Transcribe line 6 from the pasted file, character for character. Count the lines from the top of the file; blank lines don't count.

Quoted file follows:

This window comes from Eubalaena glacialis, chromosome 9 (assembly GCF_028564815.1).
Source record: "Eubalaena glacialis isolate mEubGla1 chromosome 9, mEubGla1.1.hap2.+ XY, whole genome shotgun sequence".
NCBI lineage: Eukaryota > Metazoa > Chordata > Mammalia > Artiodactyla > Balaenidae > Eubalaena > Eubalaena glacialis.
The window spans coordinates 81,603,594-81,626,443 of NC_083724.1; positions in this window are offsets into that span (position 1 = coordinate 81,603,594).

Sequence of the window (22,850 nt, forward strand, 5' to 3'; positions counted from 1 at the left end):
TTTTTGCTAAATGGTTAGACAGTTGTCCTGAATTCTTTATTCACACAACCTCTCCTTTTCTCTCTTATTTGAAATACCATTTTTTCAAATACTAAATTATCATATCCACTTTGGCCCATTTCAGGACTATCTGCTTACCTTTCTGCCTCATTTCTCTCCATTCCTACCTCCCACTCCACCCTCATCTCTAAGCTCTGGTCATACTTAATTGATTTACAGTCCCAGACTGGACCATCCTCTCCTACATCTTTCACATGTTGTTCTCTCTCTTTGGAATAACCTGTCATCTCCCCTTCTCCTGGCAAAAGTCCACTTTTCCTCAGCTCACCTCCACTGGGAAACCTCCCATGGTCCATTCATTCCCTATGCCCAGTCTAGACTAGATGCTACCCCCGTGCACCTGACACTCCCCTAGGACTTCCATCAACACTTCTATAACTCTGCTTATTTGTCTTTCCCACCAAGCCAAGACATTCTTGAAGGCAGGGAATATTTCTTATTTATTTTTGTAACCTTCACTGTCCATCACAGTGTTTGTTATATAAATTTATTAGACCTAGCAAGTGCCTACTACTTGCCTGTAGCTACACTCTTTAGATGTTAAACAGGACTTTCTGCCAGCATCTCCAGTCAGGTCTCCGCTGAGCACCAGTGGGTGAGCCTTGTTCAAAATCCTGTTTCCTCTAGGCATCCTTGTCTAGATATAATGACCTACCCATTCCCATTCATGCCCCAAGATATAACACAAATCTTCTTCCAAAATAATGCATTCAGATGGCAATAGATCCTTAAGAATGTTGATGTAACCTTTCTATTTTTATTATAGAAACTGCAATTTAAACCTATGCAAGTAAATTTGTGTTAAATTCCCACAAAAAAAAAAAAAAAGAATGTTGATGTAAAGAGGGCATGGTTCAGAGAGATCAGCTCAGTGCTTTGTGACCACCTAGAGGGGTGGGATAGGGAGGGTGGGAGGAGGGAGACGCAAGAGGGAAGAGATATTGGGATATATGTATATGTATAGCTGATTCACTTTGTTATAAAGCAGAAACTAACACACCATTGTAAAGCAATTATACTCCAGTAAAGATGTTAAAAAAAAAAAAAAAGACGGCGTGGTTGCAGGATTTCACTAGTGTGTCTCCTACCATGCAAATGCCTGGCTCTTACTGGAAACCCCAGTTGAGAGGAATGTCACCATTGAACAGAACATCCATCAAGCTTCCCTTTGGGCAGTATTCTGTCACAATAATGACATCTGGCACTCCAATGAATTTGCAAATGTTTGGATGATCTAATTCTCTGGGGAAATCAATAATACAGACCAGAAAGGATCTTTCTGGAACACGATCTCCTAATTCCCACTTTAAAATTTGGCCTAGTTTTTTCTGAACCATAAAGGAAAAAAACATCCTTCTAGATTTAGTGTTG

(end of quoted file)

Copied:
TTTTTGCTAAATGGTTAGACAGTTGTCCTGAATTCTTTATTCACACAACCTCTCCTTTTCTCTCTTATTTGAAATACCATTTTTTCAAATACTAAATTATCATATCCACTTTGGCCCATTTCAGGACTATCTGCTTACCTTTCTGCCTCATTTCTCTCCATTCCTACCTCCCACTCCACCCTCATCTCTAAGCTCTGGTCATACTTAATTGATTTACAGTCCCAGACTGGACCATCCTCTCCTACATCTTTCACATGTTGTTCTCTCTCTTTGGAATAACCTGTCATCTCCCCTTCTCCTGGCAAAAGTCCACTTTTCCTCAGCTCACCTCCACTGGGAAACCTCCCATGGTCCATTCATTCCCTATGCCCAGTCTAGACTAGATGCTACCCCCGTGCACCTGACACTCCCCTAGGACTTCCATCAACACTTCTATAACTCTGCTTATTTGTCTTTCCCACCAAGCCAAGACATTCTTGAAGGCAGGGAATATTTCTTATTTATTTTTGTAACCTTCACTGTCCATCACAGTGTTTGTTATATAAATTTATTAGACCTAGCAAGTGCCTACTACTTGCCTGTAGCTACACTCTTTAGATGTTAAACAGGACTTTCTGCCAGCATCTCCAGTCAGGTCTCCGCTGAGCACCAGTGGGTGAGCCTTGTTCAAAATCCTGTTTCCTCTAGGCATCCTTGTCTAGATATAATGACCTACCCATTCCCATTCATGCCCCAAGATATAACACAAATCTTCTTCCAAAATAATGCATTCAGATGGCAATAGATCCTTAAGAATGTTGATGTAACCTTTCTATTTTTATTATAGAAACTGCAATTTAAACCTATGCAAGTAAATTTGTGTTAAATTCCCACAAAAAAAAAAAAAAAGAATGTTGATGTAAAGAGGGCATGGTTCAGAGAGATCAGCTCAGTGCTTTGTGACCACCTAGAGGGGTGGGATAGGGAGGGTGGGAGGAGGGAGACGCAAGAGGGAAGAGATATTGGGATATATGTATATGTATAGCTGATTCACTTTGTTATAAAGCAGAAACTAACACACCATTGTAAAGCAATTATACTCCAGTAAAGATGTTAAAAAAAAAAAAAAAGACGGCGTGGTTGCAGGATTTCACTAGTGTGTCTCCTACCATGCAAATGCCTGGCTCTTACTGGAAACCCCAGTTGAGAGGAATGTCACCATTGAACAGAACATCCATCAAGCTTCCCTTTGGGCAGTATTCTGTCACAATAATGACATCTGGCACTCCAATGAATTTGCAAATGTTTGGATGATCTAATTCTCTGGGGAAATCAATAATACAGACCAGAAAGGATCTTTCTGGAACACGATCTCCTAATTCCCACTTTAAAATTTGGCCTAGTTTTTTCTGAACCATAAAGGAAAAAAACATCCTTCTAGATTTAGTGTTG